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May 5, 2010

Wednesday May 5, 2010 Alan Olschwang

Theme: FILL-er Up - The first word of each two-word common phrase is a synonym of "stuff".

18A. Mule or burro: PACK ANIMAL. I am sure we all have our own favorites.

26A. Where to see racquets: SQUASH COURT. I guess the spelling with the “que” told you it was not TENNIS.

48A. Daring diamond device: SQUEEZE BUNT. wonderful alliteration and one of the exciting plays in baseball, where a runner on third comes charging home, expecting the batter to bunt the ball away from the other side, so the runner can score.

63A. Impromptu jazz performance: JAM SESSION. Being not musical, I never knew there were rules? JzB, help me out here.

A near pangram, or at least I don’t see a V or X anywhere. Three Qs.

Each of the four first words refer to stuffing things into other things. Too esoteric for me, so I cheated.

Lemonade here, and I feel like I have failed my third exam, and I am not happy, but the puzzle was fun with many new variations on clues and fill. So sit back and put on your seat belts, cuz here we go.

Across:

1. Final Four org.: NCAA. A simple beginning, with a reference to the March Madness of College BasketBall.

5. Bedouin homes: TENTS. How many remember my joke about the Jewish Genie and the Arab lost in the desert?

10. Bed board: SLAT. Okay we are motoring now.

14. The enemy: THEM. The classic US against THEM.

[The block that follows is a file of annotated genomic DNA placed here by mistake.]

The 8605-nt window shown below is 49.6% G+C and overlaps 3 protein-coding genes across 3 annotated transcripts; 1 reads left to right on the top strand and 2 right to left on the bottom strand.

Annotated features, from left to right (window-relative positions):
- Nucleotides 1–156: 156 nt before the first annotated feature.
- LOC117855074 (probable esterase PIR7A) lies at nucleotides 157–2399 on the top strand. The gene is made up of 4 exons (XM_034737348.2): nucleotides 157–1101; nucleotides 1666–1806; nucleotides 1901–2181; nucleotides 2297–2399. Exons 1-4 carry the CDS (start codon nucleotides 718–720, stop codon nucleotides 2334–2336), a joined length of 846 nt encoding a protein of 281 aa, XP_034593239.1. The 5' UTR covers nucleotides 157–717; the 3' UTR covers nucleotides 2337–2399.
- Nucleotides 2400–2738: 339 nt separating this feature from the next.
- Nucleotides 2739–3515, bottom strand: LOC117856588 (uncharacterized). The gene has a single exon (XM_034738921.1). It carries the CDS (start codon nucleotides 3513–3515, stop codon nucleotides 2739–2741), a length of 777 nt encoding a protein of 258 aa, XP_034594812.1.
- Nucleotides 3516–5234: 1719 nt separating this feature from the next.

15. Saved on supper, one would hope: ATE IN.

16. Hot spot connection: WI FI. All right, it is coming soon.

17. Bondman: SERF. Okay, a little harder word, it is Wednesday after all.

20. Relief provider: BROMO. Did you ever associate BROMO with ART ?

22. Place with trails and trams: SKI RESORT.

23. B&O et al.: RRS. Made famous as a Monopoly RAILROAD .

25. Cousin of –trix: ESS. A Latin feminine ending, for example, EXECUTOR, EXECUTRIX: AVIATOR, AVIATRIX, thus the same as, the –ESS ending, like PROPRIETOR, PROPRIETRESS. And, 59. And the following, in a bibliog.: ET SEQ, literally an abbreviation of the Latin words. And 34D. In other words, to Brutus: ID EST, the famous i.e. and the rest of Latin lesson.

32. "Aladdin" prince: ALI. Avoiding the simple, boxing great clue.

35. Ilsa __, Bergman's "Casablanca" role: LUND. We love knowing complete names; Rick’s was Blaine.

36. Game ender, at times: HORN. I see some hockey fans amongst our group, and they end with a HORN.

37. Put on, as cargo: LADED. Same stem as Bill of Lading.

39. "Ouch!": YOWIE. Okay, we have made it from OWIE to YOWIE.